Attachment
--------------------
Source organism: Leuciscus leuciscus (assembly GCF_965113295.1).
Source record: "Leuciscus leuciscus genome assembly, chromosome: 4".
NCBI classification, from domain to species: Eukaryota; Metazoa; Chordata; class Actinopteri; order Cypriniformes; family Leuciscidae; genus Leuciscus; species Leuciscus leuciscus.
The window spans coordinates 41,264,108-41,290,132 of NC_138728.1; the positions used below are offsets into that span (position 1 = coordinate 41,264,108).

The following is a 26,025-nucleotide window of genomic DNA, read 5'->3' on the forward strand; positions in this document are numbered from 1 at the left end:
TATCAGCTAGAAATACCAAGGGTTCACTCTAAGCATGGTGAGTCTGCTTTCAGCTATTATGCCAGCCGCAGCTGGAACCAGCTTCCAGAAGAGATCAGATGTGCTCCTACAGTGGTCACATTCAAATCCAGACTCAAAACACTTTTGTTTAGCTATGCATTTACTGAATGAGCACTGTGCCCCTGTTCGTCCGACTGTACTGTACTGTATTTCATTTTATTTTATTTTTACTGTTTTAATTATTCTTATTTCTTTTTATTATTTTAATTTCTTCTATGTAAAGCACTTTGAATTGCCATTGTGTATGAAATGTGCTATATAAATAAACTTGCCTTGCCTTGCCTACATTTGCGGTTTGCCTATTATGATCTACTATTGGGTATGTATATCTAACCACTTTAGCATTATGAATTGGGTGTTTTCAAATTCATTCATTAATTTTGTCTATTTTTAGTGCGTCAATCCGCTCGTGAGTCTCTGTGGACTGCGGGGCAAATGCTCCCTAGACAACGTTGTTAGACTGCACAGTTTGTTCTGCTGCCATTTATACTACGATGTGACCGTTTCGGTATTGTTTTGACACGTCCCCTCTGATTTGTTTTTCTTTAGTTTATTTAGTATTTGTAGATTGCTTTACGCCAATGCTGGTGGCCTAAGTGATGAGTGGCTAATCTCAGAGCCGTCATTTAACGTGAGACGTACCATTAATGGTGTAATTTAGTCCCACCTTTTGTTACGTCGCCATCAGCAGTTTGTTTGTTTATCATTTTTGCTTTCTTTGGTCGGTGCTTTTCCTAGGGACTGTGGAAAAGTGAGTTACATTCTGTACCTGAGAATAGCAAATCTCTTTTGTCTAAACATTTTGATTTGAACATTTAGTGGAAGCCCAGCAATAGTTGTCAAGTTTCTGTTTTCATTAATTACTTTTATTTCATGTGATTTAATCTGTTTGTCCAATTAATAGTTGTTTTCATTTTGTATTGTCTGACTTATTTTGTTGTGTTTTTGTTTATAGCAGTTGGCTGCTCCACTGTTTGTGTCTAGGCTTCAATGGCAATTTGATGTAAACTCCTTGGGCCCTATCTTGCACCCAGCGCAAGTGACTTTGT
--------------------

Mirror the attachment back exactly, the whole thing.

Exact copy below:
Source organism: Leuciscus leuciscus (assembly GCF_965113295.1).
Source record: "Leuciscus leuciscus genome assembly, chromosome: 4".
NCBI classification, from domain to species: Eukaryota; Metazoa; Chordata; class Actinopteri; order Cypriniformes; family Leuciscidae; genus Leuciscus; species Leuciscus leuciscus.
The window spans coordinates 41,264,108-41,290,132 of NC_138728.1; the positions used below are offsets into that span (position 1 = coordinate 41,264,108).

The following is a 26,025-nucleotide window of genomic DNA, read 5'->3' on the forward strand; positions in this document are numbered from 1 at the left end:
TATCAGCTAGAAATACCAAGGGTTCACTCTAAGCATGGTGAGTCTGCTTTCAGCTATTATGCCAGCCGCAGCTGGAACCAGCTTCCAGAAGAGATCAGATGTGCTCCTACAGTGGTCACATTCAAATCCAGACTCAAAACACTTTTGTTTAGCTATGCATTTACTGAATGAGCACTGTGCCCCTGTTCGTCCGACTGTACTGTACTGTATTTCATTTTATTTTATTTTTACTGTTTTAATTATTCTTATTTCTTTTTATTATTTTAATTTCTTCTATGTAAAGCACTTTGAATTGCCATTGTGTATGAAATGTGCTATATAAATAAACTTGCCTTGCCTTGCCTACATTTGCGGTTTGCCTATTATGATCTACTATTGGGTATGTATATCTAACCACTTTAGCATTATGAATTGGGTGTTTTCAAATTCATTCATTAATTTTGTCTATTTTTAGTGCGTCAATCCGCTCGTGAGTCTCTGTGGACTGCGGGGCAAATGCTCCCTAGACAACGTTGTTAGACTGCACAGTTTGTTCTGCTGCCATTTATACTACGATGTGACCGTTTCGGTATTGTTTTGACACGTCCCCTCTGATTTGTTTTTCTTTAGTTTATTTAGTATTTGTAGATTGCTTTACGCCAATGCTGGTGGCCTAAGTGATGAGTGGCTAATCTCAGAGCCGTCATTTAACGTGAGACGTACCATTAATGGTGTAATTTAGTCCCACCTTTTGTTACGTCGCCATCAGCAGTTTGTTTGTTTATCATTTTTGCTTTCTTTGGTCGGTGCTTTTCCTAGGGACTGTGGAAAAGTGAGTTACATTCTGTACCTGAGAATAGCAAATCTCTTTTGTCTAAACATTTTGATTTGAACATTTAGTGGAAGCCCAGCAATAGTTGTCAAGTTTCTGTTTTCATTAATTACTTTTATTTCATGTGATTTAATCTGTTTGTCCAATTAATAGTTGTTTTCATTTTGTATTGTCTGACTTATTTTGTTGTGTTTTTGTTTATAGCAGTTGGCTGCTCCACTGTTTGTGTCTAGGCTTCAATGGCAATTTGATGTAAACTCCTTGGGCCCTATCTTGCACCCAGCGCAAGTGACTTTGT